Finding Fibre on a Gluten Free Diet
For most people the diagnosis of Coeliac Disease means an end to upset digestion, bloating and intestinal hurry. But some people can still run into problems with digestion when it comes to things moving too slowly. Although gluten can lead to constipation in some people, if you are on your strict gluten free diet, what else might be affecting your gut?
Studies in people with coeliac disease show that many are missing out on key nutrients including calcium, iron B vitamins and fibre. And when it comes to keeping your gut healthy, fibre is essential.
Fibre and a Gluten-Free Diet
Why do so many people miss out on fibre on a gluten-free diet? Wholegrain breads and cereals are a big source of fibre in the Irish diet. Going gluten free means cutting out a lot of brands of breads and cereals and with them goes quite a lot of fibre. Although there is gluten-free bread available, many people still eat less bread than they did before they were diagnosed. Fibre can also be lower in some gluten free breads compared to other wholegrain breads.
What do we need?
How much fibre do we need? We need to aim for around 25g to 35g of fibre a day to help keep our digestion healthy. Even without coeliac disease, many people miss this target with only 20% of people in Ireland actually eating enough fibre Add coeliac disease into the mix and this can become a real problem. We take a look at some of the best ways to add more fibre and keep your gut moving as it should:
- Whole grains: Choose wholegrain or whole meal gluten-free bread as much as possible. Check out the fibre on labels. A food with 6g of fibre per 100g is “high fibre” and is a great choice to make. A slice of high fibre gluten free bread should have around 2-3g of fibre per slice.
- Add seeds: Seeds like pumpkin, sunflower, sesame and chia seeds are all very high in fibre. Add a dessertspoon or two of seeds to your breakfast, stir them into yoghurt or sprinkle them over salads. This is an easy way to top up your fibre and ground seeds are just as good as whole. 1 dessertspoon of most seeds will give you around 3g of fibre.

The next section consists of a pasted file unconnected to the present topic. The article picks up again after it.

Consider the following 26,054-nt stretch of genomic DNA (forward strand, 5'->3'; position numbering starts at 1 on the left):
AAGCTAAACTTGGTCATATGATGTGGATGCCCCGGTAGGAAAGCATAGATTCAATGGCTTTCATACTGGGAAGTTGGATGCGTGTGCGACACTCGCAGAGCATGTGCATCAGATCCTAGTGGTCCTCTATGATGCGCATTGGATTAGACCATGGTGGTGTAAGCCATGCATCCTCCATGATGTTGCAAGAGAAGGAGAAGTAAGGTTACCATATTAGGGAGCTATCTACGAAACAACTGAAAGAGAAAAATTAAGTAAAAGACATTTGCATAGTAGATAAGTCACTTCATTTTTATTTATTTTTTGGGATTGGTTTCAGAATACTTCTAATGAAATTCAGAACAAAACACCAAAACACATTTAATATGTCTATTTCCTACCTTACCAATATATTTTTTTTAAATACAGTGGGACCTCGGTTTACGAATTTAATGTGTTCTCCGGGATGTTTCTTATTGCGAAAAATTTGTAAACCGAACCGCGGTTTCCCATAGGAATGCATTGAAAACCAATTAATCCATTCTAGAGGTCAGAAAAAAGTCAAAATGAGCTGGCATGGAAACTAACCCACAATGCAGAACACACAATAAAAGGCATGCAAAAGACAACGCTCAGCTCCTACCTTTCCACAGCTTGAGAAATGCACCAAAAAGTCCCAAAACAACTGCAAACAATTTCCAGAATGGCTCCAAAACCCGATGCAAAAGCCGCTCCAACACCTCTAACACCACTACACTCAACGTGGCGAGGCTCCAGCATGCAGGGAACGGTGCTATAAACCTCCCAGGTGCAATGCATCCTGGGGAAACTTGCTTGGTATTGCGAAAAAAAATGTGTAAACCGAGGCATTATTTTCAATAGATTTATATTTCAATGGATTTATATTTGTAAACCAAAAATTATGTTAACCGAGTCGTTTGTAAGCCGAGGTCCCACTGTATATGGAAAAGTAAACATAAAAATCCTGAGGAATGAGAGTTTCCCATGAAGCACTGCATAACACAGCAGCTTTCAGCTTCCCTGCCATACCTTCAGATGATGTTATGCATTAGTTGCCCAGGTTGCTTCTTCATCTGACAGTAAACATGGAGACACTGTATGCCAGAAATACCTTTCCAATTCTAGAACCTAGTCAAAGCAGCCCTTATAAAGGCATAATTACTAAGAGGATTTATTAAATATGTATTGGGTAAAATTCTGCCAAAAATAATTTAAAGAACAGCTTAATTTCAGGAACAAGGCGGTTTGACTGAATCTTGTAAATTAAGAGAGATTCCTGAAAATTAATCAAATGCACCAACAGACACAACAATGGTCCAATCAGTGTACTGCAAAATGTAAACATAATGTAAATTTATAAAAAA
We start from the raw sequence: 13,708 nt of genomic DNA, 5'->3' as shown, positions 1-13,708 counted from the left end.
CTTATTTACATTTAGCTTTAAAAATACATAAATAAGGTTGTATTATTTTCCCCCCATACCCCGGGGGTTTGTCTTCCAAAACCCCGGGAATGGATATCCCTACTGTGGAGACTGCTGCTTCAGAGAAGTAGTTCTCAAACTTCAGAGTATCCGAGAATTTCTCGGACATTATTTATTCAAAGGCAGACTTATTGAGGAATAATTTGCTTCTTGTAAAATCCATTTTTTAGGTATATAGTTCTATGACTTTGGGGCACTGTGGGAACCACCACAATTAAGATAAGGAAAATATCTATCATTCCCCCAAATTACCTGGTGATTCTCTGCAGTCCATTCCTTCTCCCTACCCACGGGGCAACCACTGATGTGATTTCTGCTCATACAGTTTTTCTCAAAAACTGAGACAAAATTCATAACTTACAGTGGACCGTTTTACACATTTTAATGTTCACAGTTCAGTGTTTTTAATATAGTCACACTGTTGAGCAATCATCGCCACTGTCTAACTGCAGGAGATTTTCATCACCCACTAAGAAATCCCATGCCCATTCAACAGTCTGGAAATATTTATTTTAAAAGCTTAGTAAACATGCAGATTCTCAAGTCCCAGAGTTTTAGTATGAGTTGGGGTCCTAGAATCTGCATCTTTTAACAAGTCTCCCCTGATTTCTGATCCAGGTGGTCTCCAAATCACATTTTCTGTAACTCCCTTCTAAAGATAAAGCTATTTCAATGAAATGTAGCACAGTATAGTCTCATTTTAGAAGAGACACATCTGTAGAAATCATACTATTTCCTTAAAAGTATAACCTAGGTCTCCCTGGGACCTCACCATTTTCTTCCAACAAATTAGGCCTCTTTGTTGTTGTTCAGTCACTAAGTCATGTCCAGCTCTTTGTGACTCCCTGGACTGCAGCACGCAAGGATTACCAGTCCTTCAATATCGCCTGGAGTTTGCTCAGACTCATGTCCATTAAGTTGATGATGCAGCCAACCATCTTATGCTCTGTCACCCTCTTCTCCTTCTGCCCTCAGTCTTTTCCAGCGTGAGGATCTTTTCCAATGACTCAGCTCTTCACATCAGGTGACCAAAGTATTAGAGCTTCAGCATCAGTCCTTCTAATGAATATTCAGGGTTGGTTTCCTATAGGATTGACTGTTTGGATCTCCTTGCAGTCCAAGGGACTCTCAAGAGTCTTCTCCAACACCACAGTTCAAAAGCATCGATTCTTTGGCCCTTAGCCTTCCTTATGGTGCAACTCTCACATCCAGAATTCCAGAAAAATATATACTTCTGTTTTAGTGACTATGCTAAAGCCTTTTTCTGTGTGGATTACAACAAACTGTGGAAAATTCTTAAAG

- Get your 5 (or more!) a day: Fruit and vegetables are also good places to get fibre. Aim to have 2-3 pieces of fruit everyday and add vegetables or salad to lunch and dinner. A piece of fruit or a serving of vegetables will give you 2-3g of fibre.
- Beans and lentils: These are very rich in fibre. A tin of baked beans has 14g of fibre. A small tin of chickpeas has around 10g. Adding beans to soups is a great way to add more fibre. You can also add lentils to stews, soups and casseroles or try some vegetarian dishes based on lentils.
- Snack on nuts and dried fruit. Raisins, apricots and dates are all great paces to add fibre and they make a very handy snack. You can eat them alone or mixed with some walnuts, hazelnuts or almonds to add some extra fibre.
Water and Your Gut
Fibre works by getting into your gut and soaking up lots of water. This makes everything in your gut soft and easy to move. Water is just as important as fibre when it comes to having a healthy digestion. Aim to have 6-8 glasses of water everyday. If you’re not a big water-drinker try some herbal teas or you can add mint leaves, cucumber or orange slices to cold water for a little extra flavour.
Exercise gets more than your body moving